Cracks Rarely Cause Carbon Monoxide, But Require the Most Time to Identify
Because heating service people have been trained to inspect heat exchangers for minor cracks, they
spend the majority of their service time in your home doing just that -- looking for cracks. Unfortunately, they
really haven't been trained to survey the entire home and find out how it is operated and to determine whether
there is adequate combustion air and whether fresh-air intakes are required.
Basically, they walk past the potentially fatal problems with combustion air and flues to look for
heat exchanger cracks that rarely affect the indoor environment.
If you have a typical, residential 65% to 80% AFUE, forced-air gas furnace with an air-conditioning
coil and duct work attached to it, then carbon monoxide from a heat exchanger crack is NOT going to occur. At least
in 99% of the cases.
There's always an outside chance that an odd-ball installation creates a problem. If you have an
old gravity-furnace, or floor furnace or duct-furnace with a propeller fan, or a suspended unit heater, then it's a
different story. Even old Williamson and AFCO furnaces could dribble carbon monoxide into the home if there was no
a/c coil on the furnace and the duct work was oversized.
However, furnaces equipped with air-conditioning coils and duct work attached don't bleed carbon
monoxide from the fire-side of the heat exchanger to the indoor-airstream (through a hole or crack.) The indoor
blower creates too much air pressure inside the furnace cabinet. Any time there's a hole or crack, air moves from
the blower air stream, through the crack, INTO the heat exchanger. It's never the other way around.
Somehow safety issues have
turned a simple
problem into a rushed, selling situation
and a FORCED furnace replacement.
At the same time, the real
the kind that causes death and injury,
are being ignored.
Somehow, it seems like the HVAC industry has ignored the fact that modern furnaces don't operate the same way the
original coal and gas-fired gravity furnaces did. When those early furnace had a breach in their heat exchangers,
carbon monoxide, flue gas and soot were definite problems.
That changed when more compact furnaces were developed with integral blowers and air-conditioning.
Unfortunately, the testing agencies and "authorities having jurisdiction" felt it would be safer to simply require
ANY heat exchanger with a defect be replaced.
Almost every natural gas utility has mandated (made it part of their policy) that
gas furnaces be replaced (or their heat exchangers replaced) if a hole or crack is detected, no mater how small.
Consequently, service companies make furnace heat exchanger checks their high priority when performing routine
maintenance or repairs.
Many local ordinances require you to have the gas utility "inspect" your gas furnace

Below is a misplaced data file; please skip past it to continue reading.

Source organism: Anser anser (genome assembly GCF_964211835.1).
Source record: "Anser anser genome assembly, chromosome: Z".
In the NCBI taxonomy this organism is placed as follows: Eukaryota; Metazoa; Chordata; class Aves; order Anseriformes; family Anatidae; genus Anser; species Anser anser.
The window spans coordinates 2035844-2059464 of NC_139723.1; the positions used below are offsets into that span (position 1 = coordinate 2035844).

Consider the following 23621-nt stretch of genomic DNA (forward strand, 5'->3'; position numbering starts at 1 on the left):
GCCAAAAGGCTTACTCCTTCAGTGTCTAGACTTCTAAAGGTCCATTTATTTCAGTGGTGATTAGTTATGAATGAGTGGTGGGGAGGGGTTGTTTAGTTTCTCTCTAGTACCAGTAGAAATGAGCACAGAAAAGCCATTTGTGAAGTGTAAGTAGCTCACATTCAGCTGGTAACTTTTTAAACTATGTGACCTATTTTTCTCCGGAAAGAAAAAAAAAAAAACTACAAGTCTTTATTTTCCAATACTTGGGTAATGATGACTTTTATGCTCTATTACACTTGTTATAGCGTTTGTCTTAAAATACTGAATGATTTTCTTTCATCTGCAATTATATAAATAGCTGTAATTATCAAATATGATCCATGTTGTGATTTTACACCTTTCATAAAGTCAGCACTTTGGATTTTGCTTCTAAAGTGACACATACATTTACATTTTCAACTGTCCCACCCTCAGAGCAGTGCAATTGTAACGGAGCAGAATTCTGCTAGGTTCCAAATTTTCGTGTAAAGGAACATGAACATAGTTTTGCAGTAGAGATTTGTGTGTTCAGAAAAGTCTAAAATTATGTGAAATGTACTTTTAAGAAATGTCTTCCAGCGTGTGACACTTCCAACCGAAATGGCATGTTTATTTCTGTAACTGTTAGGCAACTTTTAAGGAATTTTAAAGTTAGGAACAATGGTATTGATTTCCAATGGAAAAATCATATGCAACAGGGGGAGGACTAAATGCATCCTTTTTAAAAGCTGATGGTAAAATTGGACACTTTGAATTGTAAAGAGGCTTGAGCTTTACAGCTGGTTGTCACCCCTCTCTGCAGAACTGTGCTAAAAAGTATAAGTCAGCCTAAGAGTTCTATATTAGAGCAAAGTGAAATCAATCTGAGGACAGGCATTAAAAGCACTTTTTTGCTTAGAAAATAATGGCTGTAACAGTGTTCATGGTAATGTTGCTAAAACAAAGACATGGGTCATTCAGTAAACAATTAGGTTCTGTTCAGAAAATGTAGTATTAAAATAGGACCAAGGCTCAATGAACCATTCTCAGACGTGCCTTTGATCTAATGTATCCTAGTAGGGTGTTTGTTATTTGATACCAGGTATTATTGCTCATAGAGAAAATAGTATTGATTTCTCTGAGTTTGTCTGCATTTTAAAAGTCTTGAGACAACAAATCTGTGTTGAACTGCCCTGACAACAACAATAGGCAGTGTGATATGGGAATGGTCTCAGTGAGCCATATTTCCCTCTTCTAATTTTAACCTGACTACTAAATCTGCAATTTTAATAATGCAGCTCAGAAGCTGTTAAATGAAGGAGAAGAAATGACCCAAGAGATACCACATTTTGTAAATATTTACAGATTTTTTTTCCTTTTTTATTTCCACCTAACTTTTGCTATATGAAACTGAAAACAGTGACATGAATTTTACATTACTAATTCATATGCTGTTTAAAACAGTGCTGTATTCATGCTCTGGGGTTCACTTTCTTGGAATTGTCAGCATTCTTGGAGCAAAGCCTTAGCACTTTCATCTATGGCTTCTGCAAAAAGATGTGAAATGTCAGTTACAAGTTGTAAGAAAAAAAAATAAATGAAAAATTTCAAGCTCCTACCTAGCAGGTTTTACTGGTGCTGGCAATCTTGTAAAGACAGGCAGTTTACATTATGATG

to insure it operates safely and the heat exchanger is intact before a change in property ownership can take
In fact, if you are trying to sell your home, this is one area where you can
not negotiate with a potential buyer. You are REQUIRED to replace the furnace (or heat
exchanger) before the sale can proceed.
This situation may appear to be OK from a safety standpoint, but consider the
The reason heat exchangers appear to be critical to safety is because of a
misguided belief that a crack or hole in a heat exchanger will allow carbon
monoxide to enter a home. For standard efficiency, 80% AFUE or less furnaces, this is a myth.
The fear of carbon monoxide from a simple heat exchanger crack is a hold over from the
"old" days of "gravity furnaces" with pot-belly (round) heat exchangers. These furnaces might be coal-fired,
oil-fired or gas fired. In many cases they were upgraded with gas conversion burners or in-shot burners (circa 1950's.) Splits in those heat
exchangers caused problems with carbon monoxide entering the home. The coal-fired and oil-fired
burners produced plenty of other unsavory gasses besides carbon monoxide so it was usually easy for
an occupant to tell that something "bad" was in the air. They could smell it or it would make
their eyes water. With gas conversion burners, very little odor was emitted which made it hard
for folks to know that their heat exchanger had split open. In fact, gas
conversion burners had the ability to "push" the products of combustion into a home' s air stream
and could sometimes produce high levels of carbon monoxide.
Gas furnaces with heat exchangers made in the last 20 to 30 years do NOT emit carbon
monoxide just because of a crack or hole. If a furnace is generating high levels of CO, there are other
problems that need to be identified and solved. When you see diagrams where they've circled a
little hairline crack and are calling it dangerous ... well let's just say
that's what they may have been taught, but it is not the facts.
Visual heat exchanger checks are questionable at best. Short of
dismantling the furnace, there is NO definitive way to guarantee that a heat exchanger does NOT have a
crack or hole. In many heat exchangers, it's almost impossible, even with a remote camera, to inspect
all surfaces for cracks.
One of the better detection methods currently being used is a lighted remote
camera (camera on a stick) with a water sprayer. They spray water on one side of the heat exchanger and
use the camera to see wet cracks on the other side. But even this method is not a 100% guarantee